COMMENTARY

Some egg-citing stuff

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The other day, the boys and I were on a walk and noticed a tiny, broken egg in the grass. Unlike the easily identifiable robin egg, this one was smaller and not such a brilliant blue. For a brief moment, we poured over my smartphone and egg pictures.

Sparrows, cardinals, finches, and even snakes were all considered as the possible previous inhabitor. Satisfied with the inconclusive search, we moved on down the road and my youngest started to recite “Humpty Dumpty.”

             
As too often happens, our outdoor exploring sends me to do more Google searching later.

             
“What are the origins of Humpty Dumpty?”

             
Typical of the internet, it turns out there is no shortage of speculation and plenty of “eggsaggeration.” The most prominent suggestion is that before Humpty Dumpty was depicted by Lewis Carroll as an egg sitting on a wall (Through the Looking-Glass, 1871), the nursery rhyme may be a fanciful retelling of a large cannon used by the Royalists during the English Civil War (1642-1651).

             
Military historians suggest that the heavy cannon was positioned on the top of a Royalist wall in Colchester. When the Parliamentary forces forged ahead with their artillery, (you guessed it), the large cannon had a great fall and shattered into pieces. The Royalists and those who supported King Charles I went on to lose the war. Other theories suggest that King Charles is actually Humpty Dumpty, as his men couldn’t restore him into power.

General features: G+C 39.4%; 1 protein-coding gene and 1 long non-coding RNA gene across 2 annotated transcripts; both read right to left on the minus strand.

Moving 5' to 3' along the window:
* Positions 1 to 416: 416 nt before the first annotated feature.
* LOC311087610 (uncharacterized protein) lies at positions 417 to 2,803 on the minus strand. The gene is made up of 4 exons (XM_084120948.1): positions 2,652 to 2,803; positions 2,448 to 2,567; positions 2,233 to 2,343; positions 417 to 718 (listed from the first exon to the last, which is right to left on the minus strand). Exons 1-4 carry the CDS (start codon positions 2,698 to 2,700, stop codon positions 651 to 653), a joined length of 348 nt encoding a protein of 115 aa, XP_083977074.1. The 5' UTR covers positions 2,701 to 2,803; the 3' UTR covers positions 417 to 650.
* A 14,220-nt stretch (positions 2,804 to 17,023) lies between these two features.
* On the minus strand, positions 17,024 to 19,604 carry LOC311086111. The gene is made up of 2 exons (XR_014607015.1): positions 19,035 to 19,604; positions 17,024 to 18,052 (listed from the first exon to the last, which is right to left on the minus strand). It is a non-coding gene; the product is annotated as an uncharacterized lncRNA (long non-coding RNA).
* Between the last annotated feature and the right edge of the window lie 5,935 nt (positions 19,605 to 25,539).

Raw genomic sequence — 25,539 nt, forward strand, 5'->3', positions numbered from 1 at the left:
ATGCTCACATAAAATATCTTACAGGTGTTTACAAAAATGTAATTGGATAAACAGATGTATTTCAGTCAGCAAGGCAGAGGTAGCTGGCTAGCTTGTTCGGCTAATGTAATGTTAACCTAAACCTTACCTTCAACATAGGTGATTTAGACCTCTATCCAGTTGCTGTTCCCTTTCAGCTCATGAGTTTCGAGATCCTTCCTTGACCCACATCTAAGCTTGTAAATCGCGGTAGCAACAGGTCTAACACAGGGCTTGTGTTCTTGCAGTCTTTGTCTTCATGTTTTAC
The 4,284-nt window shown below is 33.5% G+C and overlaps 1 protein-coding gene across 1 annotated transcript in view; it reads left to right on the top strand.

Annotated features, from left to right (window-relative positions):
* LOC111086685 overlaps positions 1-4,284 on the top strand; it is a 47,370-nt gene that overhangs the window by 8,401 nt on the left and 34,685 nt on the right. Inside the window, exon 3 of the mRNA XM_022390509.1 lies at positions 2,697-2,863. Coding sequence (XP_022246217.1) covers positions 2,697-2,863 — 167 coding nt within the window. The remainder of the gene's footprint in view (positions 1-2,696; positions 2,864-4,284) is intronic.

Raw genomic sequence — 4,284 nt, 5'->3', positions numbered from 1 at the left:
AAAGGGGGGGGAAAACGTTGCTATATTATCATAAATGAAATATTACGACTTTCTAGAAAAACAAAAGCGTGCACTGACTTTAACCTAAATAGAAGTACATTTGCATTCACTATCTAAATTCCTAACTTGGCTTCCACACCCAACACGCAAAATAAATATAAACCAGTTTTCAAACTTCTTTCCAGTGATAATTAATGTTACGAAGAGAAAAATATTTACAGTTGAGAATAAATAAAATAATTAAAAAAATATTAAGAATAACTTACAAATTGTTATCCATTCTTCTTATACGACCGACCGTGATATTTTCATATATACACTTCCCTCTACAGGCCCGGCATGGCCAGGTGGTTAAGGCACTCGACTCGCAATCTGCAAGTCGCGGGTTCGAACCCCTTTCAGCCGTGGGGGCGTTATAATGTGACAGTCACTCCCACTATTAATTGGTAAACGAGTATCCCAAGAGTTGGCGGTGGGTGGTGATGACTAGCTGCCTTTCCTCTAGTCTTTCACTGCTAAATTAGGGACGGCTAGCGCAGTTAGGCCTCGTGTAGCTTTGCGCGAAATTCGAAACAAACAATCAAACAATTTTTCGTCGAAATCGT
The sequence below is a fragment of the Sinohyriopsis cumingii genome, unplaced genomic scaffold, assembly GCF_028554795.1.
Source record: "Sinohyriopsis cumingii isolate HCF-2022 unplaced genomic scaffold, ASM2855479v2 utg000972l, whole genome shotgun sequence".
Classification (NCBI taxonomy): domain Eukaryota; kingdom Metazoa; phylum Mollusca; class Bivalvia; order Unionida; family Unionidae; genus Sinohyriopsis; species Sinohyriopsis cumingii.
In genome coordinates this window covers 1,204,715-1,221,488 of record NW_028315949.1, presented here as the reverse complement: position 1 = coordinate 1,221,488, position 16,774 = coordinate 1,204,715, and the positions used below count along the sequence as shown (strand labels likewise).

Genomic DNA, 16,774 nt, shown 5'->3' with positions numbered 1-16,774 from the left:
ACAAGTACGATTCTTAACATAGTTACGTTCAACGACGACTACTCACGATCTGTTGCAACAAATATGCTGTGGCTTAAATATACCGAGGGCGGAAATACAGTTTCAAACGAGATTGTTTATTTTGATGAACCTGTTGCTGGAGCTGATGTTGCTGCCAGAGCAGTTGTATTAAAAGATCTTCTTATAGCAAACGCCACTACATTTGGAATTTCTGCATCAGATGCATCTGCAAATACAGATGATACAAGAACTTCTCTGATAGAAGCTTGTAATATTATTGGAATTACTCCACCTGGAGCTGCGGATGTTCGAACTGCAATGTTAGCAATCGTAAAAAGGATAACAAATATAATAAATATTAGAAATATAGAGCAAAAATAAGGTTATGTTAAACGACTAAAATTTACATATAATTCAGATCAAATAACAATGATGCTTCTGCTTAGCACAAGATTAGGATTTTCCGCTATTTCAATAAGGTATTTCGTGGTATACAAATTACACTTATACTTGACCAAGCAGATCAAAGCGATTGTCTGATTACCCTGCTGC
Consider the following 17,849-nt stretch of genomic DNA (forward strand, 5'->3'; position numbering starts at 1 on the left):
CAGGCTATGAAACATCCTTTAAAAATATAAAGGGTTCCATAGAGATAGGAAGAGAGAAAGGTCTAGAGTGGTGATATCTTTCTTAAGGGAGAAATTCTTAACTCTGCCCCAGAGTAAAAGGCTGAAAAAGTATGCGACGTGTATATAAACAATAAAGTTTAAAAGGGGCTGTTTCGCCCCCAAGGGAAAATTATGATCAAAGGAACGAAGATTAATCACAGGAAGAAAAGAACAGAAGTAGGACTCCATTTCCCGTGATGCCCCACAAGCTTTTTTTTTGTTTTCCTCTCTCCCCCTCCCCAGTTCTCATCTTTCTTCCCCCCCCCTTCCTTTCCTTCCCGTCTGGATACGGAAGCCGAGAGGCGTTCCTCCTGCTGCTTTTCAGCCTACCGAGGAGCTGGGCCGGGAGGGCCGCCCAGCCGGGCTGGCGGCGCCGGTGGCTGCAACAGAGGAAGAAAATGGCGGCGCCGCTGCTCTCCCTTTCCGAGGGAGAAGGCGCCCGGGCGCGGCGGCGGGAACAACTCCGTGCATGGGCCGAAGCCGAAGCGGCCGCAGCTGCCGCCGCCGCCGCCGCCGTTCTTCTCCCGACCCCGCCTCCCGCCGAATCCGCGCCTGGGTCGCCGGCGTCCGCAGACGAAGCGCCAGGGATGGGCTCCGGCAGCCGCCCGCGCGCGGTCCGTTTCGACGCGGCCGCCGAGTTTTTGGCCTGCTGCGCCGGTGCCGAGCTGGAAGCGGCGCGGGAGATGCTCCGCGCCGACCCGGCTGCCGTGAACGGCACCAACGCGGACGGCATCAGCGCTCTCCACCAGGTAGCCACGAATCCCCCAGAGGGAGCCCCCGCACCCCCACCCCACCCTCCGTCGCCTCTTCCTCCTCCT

I love the stories behind a story. Even more, I enjoy the metaphors that can be drawn from tales that are applicable to our own lives. A friend of mine, Cheryl Goss, recently wrote her testimony. Cheryl is a member of First Baptist Church of Owensboro and the founder of Connecting Ministries, a group of women who engage their community through biblical conferences and their partnerships with nonprofit organizations.

Through her story, Crossroads: A Story of Addictions, Abuse, and Redemption, Cheryl hopes to encourage others to see how God can take the brokenness of our lives and put it all back together.

             
At some point in our lives, we all experience brokenness. There will always be bumps, dents, scrapes, and cracks. Sometimes we get shattered seemingly beyond repair, but that’s just not the case. Our King is able. Jesus Christ wants to put us all back together again.


Neena is a Kentucky wife, mother, daughter, and beekeeper who does life in Owensboro. She is the author of The Bird and the Bees, a Christian contemporary romance available now. Visit her at wordslikehoney.com.

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